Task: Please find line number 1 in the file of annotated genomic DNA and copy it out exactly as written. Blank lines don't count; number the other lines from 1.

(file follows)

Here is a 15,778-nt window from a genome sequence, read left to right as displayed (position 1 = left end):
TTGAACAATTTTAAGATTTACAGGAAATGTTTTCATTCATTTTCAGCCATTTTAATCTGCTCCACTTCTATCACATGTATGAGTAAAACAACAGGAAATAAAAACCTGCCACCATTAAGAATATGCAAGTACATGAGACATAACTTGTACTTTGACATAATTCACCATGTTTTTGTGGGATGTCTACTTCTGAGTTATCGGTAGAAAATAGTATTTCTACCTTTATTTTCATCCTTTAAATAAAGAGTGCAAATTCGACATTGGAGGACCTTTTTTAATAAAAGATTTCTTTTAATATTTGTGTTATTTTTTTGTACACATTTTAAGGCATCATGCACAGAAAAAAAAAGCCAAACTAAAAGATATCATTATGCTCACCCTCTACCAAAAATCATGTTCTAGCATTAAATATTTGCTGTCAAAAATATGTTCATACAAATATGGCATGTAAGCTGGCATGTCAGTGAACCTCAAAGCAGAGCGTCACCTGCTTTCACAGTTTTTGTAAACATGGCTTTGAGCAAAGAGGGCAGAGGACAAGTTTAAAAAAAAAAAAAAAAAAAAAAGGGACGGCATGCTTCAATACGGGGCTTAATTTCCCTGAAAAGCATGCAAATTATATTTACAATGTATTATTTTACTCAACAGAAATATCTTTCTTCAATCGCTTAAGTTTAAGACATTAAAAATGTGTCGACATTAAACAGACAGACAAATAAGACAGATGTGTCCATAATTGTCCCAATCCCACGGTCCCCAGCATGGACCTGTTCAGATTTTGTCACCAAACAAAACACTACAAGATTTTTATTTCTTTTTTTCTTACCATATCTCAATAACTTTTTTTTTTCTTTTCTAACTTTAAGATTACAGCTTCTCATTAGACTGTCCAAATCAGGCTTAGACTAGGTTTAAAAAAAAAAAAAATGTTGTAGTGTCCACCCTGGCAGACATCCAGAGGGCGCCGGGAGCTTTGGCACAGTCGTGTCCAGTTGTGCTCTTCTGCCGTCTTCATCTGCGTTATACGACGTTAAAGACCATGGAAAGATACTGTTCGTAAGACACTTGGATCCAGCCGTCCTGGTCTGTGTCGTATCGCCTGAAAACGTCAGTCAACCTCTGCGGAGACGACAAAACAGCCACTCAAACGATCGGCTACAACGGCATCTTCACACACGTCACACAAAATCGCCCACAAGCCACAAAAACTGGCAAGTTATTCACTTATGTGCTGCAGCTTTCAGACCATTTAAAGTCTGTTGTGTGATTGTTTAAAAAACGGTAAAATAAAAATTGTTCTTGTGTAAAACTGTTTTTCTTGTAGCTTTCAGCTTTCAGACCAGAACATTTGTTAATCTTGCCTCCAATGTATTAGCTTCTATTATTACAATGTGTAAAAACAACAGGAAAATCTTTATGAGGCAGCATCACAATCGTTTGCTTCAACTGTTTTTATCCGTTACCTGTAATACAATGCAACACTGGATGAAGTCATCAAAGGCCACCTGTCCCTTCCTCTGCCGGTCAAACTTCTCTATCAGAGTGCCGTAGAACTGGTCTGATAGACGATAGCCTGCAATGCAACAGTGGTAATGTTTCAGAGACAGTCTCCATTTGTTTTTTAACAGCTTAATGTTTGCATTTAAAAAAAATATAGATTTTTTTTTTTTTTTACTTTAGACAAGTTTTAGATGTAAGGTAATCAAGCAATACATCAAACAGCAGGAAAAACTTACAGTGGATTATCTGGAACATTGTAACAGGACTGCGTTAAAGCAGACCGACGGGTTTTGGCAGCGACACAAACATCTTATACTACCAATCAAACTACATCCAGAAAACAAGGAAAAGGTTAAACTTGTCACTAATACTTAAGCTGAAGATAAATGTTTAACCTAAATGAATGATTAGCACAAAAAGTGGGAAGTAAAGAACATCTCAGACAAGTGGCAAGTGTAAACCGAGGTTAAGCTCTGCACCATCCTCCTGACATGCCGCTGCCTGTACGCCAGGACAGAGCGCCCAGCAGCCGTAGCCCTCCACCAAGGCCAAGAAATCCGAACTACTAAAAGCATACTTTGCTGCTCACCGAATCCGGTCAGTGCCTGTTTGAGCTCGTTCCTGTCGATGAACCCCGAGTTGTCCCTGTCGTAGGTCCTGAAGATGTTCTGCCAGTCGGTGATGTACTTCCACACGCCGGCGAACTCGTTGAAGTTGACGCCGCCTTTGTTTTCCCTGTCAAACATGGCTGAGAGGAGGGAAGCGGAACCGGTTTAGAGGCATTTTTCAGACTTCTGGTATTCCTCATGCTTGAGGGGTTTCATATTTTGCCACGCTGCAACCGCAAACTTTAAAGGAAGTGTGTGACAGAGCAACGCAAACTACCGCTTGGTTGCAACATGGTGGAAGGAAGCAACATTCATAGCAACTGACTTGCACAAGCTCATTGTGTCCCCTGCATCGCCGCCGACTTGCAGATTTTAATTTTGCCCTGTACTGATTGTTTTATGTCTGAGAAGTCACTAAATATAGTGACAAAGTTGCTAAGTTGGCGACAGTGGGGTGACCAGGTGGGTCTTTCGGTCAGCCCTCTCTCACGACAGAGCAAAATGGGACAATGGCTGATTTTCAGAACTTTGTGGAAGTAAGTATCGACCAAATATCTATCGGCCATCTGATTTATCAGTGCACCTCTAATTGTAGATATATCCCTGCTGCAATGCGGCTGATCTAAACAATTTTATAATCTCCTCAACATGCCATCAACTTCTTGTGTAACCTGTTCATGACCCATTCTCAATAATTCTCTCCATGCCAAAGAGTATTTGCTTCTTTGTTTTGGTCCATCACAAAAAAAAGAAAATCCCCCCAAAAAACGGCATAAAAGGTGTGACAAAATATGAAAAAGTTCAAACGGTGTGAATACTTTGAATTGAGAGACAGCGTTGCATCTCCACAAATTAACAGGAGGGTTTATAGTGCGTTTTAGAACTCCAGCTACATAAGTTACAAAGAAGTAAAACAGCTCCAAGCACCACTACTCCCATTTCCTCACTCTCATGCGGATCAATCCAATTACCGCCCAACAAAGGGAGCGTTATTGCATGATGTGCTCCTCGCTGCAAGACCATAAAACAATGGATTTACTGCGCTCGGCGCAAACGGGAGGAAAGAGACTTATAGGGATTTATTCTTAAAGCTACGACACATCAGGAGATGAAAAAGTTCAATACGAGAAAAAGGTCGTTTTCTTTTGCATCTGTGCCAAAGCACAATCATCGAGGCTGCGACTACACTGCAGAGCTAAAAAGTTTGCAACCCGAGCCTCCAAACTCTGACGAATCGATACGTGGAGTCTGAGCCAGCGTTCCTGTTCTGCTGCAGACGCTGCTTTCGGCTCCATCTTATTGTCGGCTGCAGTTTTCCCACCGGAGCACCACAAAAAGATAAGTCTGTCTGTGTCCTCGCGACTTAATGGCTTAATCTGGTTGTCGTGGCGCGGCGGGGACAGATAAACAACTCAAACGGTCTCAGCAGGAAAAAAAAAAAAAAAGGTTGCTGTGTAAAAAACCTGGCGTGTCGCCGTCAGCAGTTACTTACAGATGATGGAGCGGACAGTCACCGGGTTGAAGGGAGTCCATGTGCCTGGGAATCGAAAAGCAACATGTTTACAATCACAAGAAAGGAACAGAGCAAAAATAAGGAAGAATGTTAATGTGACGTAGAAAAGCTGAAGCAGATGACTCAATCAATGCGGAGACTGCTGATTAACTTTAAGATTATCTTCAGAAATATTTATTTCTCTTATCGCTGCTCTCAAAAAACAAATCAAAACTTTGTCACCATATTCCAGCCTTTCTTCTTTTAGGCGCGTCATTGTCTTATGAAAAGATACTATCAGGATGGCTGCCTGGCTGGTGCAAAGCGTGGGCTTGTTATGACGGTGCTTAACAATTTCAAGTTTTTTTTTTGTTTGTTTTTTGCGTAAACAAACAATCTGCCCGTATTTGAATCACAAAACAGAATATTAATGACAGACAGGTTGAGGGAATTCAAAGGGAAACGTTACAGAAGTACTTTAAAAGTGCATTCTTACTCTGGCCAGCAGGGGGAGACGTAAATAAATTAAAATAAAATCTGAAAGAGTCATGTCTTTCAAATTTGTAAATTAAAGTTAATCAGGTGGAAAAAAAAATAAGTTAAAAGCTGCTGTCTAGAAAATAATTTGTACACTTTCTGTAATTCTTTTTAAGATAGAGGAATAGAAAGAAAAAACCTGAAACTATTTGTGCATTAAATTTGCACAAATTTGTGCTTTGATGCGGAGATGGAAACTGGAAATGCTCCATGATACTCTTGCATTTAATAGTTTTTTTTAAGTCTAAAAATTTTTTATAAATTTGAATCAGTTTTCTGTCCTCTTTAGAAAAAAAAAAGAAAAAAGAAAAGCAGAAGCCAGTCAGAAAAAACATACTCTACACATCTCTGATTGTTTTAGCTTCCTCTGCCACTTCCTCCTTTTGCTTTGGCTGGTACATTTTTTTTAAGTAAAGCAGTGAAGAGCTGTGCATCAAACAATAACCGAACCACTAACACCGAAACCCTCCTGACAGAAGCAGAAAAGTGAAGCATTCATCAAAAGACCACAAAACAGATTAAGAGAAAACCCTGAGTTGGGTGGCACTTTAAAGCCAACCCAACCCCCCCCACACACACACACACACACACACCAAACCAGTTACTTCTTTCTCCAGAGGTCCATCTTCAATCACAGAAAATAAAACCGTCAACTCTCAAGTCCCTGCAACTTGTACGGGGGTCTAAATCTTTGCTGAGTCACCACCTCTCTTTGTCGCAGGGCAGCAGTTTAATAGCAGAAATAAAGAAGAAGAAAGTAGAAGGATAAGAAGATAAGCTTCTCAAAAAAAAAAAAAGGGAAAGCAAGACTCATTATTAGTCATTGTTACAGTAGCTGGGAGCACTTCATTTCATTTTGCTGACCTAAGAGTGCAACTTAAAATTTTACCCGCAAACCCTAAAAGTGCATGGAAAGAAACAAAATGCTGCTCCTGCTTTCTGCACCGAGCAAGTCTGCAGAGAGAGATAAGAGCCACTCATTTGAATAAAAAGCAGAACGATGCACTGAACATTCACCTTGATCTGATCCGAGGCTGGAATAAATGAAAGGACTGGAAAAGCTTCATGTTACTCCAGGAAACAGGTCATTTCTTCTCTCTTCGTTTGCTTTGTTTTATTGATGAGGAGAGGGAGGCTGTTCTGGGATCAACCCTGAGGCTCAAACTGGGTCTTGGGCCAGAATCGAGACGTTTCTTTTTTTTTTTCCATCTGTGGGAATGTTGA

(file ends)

Here is a 15,778-nt window from a genome sequence, read left to right as displayed (position 1 = left end):